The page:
Last year, I trained for the Boulder Half Ironman (70.3 Miles). Now, know that I had already raced in Ironman Louisville (140.6 Miles) in 2009. It was one of the greatest days of my life. Having had that experience, I’ve been mental tough enough for any race to come my way. However, training for Boulder 70.3 was a different story. I put in just enough training to get across the finish line… and that wasn’t enough.

When I crossed the finish line at Boulder 70.3 I had decided to change everything I was doing and start over. Yes, I was mentally tough enough to finish. But physically – even though the race was half the distance of Ironman Louisville – I felt worse than ever before. I had a better race doing a full Ironman of 140.6 miles than doing the half Ironman of 70.3 miles.

There were several factors involved in my lack of training. But the biggest is I didn’t take myself seriously enough to be where I needed to be.

So for now, no more long course ( Ironman and Half Ironman Distance ) triathlons until I’m in the place I want to be physically.

My goals for 2014 are small in number.

  • Drop my weight to below 190lbs. I’m currently at 215lbs.
  • Focus on running.
  • Compete in several 5k’s 10k’s and half marathons to improve my race times for running.

Why this combo of goals?

Of the three sports in triathlon, my worst is running. I used to hate running but now I love it. The problem is when I have this extra weight on me, it’s much harder. I am running faster in Colorado on average. But the facts are simple. I will be a more efficient and faster runner if I drop some pounds.

I will continue to swim and bike throughout the year in my training. As I drop weight, I will actually improve in these other sports as well. I’ve been at a point with swimming and biking that if I improve just a little and get faster on my run I will be set for something I want to do in 2015.

In 2015, I will start back up with racing in triathlon. But for the first time since I started doing triathlons in 2007, I will race for time and position in my age group. I want to compete on a level that will take me to USAT Age Group Nationals in either Sprint or Olympic distance races.

Those distances are really fun and by that time, I will be where I need to be to get to that goal.

It’s all a process and I’ve recognized the process has to start in my head first so that the body will follow.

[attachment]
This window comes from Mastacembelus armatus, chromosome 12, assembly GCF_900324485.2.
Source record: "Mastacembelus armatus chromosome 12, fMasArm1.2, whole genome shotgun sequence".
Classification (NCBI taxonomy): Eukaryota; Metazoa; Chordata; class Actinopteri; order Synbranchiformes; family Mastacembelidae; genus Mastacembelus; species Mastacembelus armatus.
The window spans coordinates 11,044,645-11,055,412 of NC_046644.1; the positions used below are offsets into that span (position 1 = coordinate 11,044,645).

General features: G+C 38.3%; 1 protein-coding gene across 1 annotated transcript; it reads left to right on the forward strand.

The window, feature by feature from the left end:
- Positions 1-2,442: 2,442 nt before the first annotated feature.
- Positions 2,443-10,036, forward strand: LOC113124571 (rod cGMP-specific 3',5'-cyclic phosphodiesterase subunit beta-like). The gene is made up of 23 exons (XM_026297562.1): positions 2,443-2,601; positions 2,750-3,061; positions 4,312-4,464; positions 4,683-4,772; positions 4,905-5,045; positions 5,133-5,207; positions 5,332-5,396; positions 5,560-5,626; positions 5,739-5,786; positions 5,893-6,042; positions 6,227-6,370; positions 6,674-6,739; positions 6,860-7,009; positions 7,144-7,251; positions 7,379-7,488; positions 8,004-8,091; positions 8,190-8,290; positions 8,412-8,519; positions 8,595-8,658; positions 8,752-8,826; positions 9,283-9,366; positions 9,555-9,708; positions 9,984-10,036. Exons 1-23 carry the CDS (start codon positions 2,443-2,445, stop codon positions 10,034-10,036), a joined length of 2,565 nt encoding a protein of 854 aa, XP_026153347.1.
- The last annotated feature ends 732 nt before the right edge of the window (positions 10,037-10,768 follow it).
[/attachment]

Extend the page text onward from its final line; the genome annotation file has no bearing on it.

It’s a great reminder that whenever we have goals or want to overcome something in our lives, it starts with wanting to do it, deciding to do it and planning out the boundaries and criteria that will help you do it.

And the body will follow.

It’s in this struggle that we can realize the power we have to do something great in our lives. I really believe that.

It’s all in my head.

Is it all in your head?

Are You Ready For 2013?

In just a couple of days, 2013 will be here and the question is…

Are you ready for 2013?

The beginning of 2013, like most beginnings of the new year brings with it new years resolutions, new commitments and renewed energy to do something different or change bad habits in to good habits.

The beginning of the year can be full of all sorts of new opportunities.

Every year, I get to this place and I try to figure out a few things and go from there.

  • What triathlon races will I compete in and which running races will I use as training bench marks.
  • What will I do differently to make my job more exciting this year than the year before.
  • What new venture can I get into that keeps my creative juices flowing.
  • What can I do to be a better me for my family and friends.

2013

Some years I’ve hit everything I wanted to accomplish (yes, it was a very small list), but I’ve found it’s ok if I don’t hit everything I want to do.

The important thing for me is to always be improving who I am and how I do things. It not only benefits me… but it really benefits those around me who have to deal with me on a daily basis.

These days, when I get ready for a new year, I don’t just think about it, I do things to put my goals in motion. I sign up for races months in advance and start getting my mind ready for what’s ahead. Wait a second what?

That’s right… I get my mind ready for what’s ahead.